“I was surprised by it all. I really was. I’ve been in this industry for 20-plus years, and this is the first and last place I’d want to work for again.”

A Universal Truth

Not every shop is the same, and not every system or process works the same everywhere, Keller says.

“We’ve talked with hundreds of shop owners and we’ve implemented these processes in hundreds of shops, and I haven’t found a better way to go about it,” Keller says of using systems to carry out the shop’s overall, guiding mission. “Other people can judge that. I just know what I know, and from my experience, this is the only way to truly sustain that culture over time.”

Rogers, who stands 6-foot-7 and weighs 250 pounds, says it’s always easier to yell or scream at employees. It’s always easier to try to be like the football coaches you see on TV. But how long do those coaches last?

“Eventually, that act gets tired. There’s no substance behind it, there’s no foundation to back it up, and no one is going to respect that,” he says. “I don’t know everything, and we’re far from perfect in what we do. That’s why we’re always looking to improve what we do.

“You can never be perfect in this industry, but you can be perfectly honest with each customer and honest with yourself and your staff about what we can improve on. That’s what it’s all about.”


Two shop owners explain what implementing the Keller Bros.’ systems has done for their shops.

Michael Harris
Harris Garage
Hayes, Va.
Size: 6,000 square feet
Staff: Six
Monthly Car Count: 330
Annual Revenue: $1.3 million

Michael Harris’ grandfather founded Harris Garage in the 1940s, and for 60 years, his grandfather and then his father ran the shop the way most mechanics always did in their day.

“They fixed cars first and worried about bills and getting paid later down the line,” Harris, 36, says.

But it always came with a strong focus on putting the customer first, Harris says.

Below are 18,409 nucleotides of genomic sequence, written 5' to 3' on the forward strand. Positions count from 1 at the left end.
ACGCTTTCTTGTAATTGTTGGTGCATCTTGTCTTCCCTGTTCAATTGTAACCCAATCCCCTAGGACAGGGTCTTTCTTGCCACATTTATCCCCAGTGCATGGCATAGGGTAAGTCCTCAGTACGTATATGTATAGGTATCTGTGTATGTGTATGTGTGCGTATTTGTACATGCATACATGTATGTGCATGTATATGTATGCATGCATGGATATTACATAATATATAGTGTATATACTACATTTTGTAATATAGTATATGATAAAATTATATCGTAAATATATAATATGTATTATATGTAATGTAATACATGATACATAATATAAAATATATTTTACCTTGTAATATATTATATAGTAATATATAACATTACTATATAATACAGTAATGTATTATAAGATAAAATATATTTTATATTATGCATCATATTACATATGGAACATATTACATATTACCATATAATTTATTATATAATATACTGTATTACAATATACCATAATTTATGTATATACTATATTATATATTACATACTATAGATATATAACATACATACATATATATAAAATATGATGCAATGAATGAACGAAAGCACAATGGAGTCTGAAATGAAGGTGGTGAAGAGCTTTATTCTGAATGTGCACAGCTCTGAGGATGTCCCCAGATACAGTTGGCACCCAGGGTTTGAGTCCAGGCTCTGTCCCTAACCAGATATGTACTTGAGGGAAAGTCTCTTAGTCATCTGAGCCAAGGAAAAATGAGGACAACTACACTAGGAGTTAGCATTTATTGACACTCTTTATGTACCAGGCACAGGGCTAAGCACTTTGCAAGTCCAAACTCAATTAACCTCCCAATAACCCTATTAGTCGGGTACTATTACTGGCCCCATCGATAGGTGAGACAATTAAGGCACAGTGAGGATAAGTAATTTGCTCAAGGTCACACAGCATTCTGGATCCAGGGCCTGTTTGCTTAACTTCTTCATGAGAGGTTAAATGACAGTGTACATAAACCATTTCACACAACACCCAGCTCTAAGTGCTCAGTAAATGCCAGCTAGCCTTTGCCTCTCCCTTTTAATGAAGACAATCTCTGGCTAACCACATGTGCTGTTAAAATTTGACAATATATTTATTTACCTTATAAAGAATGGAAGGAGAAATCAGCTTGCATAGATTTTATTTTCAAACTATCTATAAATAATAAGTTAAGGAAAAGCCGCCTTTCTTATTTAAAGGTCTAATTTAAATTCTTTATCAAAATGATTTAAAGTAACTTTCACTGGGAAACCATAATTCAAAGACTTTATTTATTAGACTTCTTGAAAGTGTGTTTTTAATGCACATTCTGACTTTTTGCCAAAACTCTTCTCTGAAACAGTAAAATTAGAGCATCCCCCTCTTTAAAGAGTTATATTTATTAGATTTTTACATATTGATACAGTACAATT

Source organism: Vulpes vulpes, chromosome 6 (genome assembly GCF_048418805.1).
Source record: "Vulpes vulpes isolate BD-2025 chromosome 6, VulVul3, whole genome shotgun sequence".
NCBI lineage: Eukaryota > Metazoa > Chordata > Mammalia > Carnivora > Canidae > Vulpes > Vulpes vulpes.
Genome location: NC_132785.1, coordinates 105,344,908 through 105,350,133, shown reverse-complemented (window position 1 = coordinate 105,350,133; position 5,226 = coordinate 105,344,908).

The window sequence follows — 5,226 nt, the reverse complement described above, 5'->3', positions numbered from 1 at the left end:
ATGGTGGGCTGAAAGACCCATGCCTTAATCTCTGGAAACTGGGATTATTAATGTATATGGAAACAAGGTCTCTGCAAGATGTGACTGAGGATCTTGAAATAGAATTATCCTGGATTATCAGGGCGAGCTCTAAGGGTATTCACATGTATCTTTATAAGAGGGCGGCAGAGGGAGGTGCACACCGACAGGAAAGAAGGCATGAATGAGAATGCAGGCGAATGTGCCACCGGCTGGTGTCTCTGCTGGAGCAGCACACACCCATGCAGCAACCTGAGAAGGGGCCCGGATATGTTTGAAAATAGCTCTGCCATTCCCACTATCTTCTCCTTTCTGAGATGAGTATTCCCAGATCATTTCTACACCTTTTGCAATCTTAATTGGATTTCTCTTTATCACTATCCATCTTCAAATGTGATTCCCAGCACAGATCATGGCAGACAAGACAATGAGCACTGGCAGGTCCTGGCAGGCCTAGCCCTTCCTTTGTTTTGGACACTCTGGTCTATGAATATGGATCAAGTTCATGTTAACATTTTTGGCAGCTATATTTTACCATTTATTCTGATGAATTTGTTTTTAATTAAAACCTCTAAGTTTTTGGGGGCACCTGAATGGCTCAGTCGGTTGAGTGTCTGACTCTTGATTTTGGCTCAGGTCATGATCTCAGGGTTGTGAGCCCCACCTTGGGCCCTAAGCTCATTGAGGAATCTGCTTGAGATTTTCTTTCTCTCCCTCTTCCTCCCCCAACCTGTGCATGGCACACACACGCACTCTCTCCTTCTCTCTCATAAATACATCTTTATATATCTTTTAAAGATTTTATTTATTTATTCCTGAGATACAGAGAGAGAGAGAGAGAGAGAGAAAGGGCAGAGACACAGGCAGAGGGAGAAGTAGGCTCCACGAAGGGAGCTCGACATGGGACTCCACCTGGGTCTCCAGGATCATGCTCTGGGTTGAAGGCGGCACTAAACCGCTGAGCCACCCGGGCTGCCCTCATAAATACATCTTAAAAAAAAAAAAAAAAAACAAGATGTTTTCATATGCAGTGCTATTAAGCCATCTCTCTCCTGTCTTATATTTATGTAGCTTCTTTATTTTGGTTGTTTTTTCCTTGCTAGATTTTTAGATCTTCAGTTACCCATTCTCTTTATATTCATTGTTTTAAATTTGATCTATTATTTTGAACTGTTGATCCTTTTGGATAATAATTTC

And, when Harris took over day-to-day control of the Hayes, Va., staple 10 years ago, he wanted to “take more of a managing approach” to operations.

He had a regular focus on numbers and put processes in place to help his staff work through routine tasks, but it wasn’t until starting his work with Keller and Rogers in 2009 that the shop really took off.

“The difference was really having the tools in place to train employees and actually improve when we saw weaknesses,” Harris says.

They switched to incentive-based pay across the board and stayed focused on working with each employee on meeting and exceeding his or her customized benchmarks.

The shop grew its total sales by 37 percent in just four years.

“The biggest thing is that it created a team environment,” Harris says, “where everyone understands their roles and, because of the openness of the numbers, everyone sees how their role affects everyone else and what we’re trying to accomplish. We don’t have individuals anymore, there’s no one focusing on what they can get out of it just for themselves.

“It took a while to get here and create that culture.”

Daris DeGroot
D’s Transmission & Auto Tech

Holland, Mich.
Size: 6,000 square feet
Staff: Seven full-time, two part-time
Monthly Car Count: 140
Annual Revenue: $1 million

Daris DeGroot, 29, opened up shop with nothing more than a scan tool, a hoist,  and a box of tools in 2005. By 2010, the shop had grown to a five-person shop operating out of its current location doing roughly $500,000 in sales.

The business had also grown to the point where DeGroot was taking on too much overhead for the output his team produced, although he couldn’t quite put his finger on the problem, DeGroot says.

Thats when he began using the RPM Toolkit to implement systems throughout the business, from the front of the shop to the back.

The shop saw quick gains in efficiency, revenue and profit. He did lose some staff in the transition, but was able to replace them with people who better fit the culture he was working to create. The shop topped $1 million in sales in 2013, and the staff has almost doubled.

The biggest difference, though, was the accountability it provided throughout the team—and the way the numbers could help his staff demonstrate their improvements and value to the business.

The shop tracks metrics in real time, but also watches the way they fluctuate over longer periods of time. It’s helped to identify short-term and long-term problems, DeGroot says.

“It helps me remind myself that these are quality people,” he says. “The number-monitoring system protects the employee. It might feel like they’re being monitored, but we’re building data that protects them.”